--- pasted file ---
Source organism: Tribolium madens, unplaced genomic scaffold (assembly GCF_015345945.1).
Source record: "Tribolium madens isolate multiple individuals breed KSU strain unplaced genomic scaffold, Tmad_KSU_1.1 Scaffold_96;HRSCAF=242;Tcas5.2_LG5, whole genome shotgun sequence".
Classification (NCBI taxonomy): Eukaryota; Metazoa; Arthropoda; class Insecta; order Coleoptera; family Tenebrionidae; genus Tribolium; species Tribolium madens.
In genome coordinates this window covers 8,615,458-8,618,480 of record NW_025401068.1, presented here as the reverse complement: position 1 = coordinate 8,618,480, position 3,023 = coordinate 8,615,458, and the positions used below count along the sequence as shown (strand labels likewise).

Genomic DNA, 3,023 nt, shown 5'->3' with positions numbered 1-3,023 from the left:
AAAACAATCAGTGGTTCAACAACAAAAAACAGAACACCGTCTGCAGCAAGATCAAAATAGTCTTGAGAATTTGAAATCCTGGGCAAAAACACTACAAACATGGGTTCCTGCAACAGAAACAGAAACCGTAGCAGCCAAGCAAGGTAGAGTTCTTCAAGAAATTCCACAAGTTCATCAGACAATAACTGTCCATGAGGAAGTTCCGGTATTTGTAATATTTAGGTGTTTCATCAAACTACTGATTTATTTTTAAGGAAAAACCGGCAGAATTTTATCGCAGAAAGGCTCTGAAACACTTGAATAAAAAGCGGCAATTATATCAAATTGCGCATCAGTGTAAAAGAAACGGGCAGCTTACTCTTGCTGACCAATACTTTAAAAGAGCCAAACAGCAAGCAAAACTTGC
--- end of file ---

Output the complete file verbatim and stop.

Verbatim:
Source organism: Tribolium madens, unplaced genomic scaffold (assembly GCF_015345945.1).
Source record: "Tribolium madens isolate multiple individuals breed KSU strain unplaced genomic scaffold, Tmad_KSU_1.1 Scaffold_96;HRSCAF=242;Tcas5.2_LG5, whole genome shotgun sequence".
Classification (NCBI taxonomy): Eukaryota; Metazoa; Arthropoda; class Insecta; order Coleoptera; family Tenebrionidae; genus Tribolium; species Tribolium madens.
In genome coordinates this window covers 8,615,458-8,618,480 of record NW_025401068.1, presented here as the reverse complement: position 1 = coordinate 8,618,480, position 3,023 = coordinate 8,615,458, and the positions used below count along the sequence as shown (strand labels likewise).

Genomic DNA, 3,023 nt, shown 5'->3' with positions numbered 1-3,023 from the left:
AAAACAATCAGTGGTTCAACAACAAAAAACAGAACACCGTCTGCAGCAAGATCAAAATAGTCTTGAGAATTTGAAATCCTGGGCAAAAACACTACAAACATGGGTTCCTGCAACAGAAACAGAAACCGTAGCAGCCAAGCAAGGTAGAGTTCTTCAAGAAATTCCACAAGTTCATCAGACAATAACTGTCCATGAGGAAGTTCCGGTATTTGTAATATTTAGGTGTTTCATCAAACTACTGATTTATTTTTAAGGAAAAACCGGCAGAATTTTATCGCAGAAAGGCTCTGAAACACTTGAATAAAAAGCGGCAATTATATCAAATTGCGCATCAGTGTAAAAGAAACGGGCAGCTTACTCTTGCTGACCAATACTTTAAAAGAGCCAAACAGCAAGCAAAACTTGC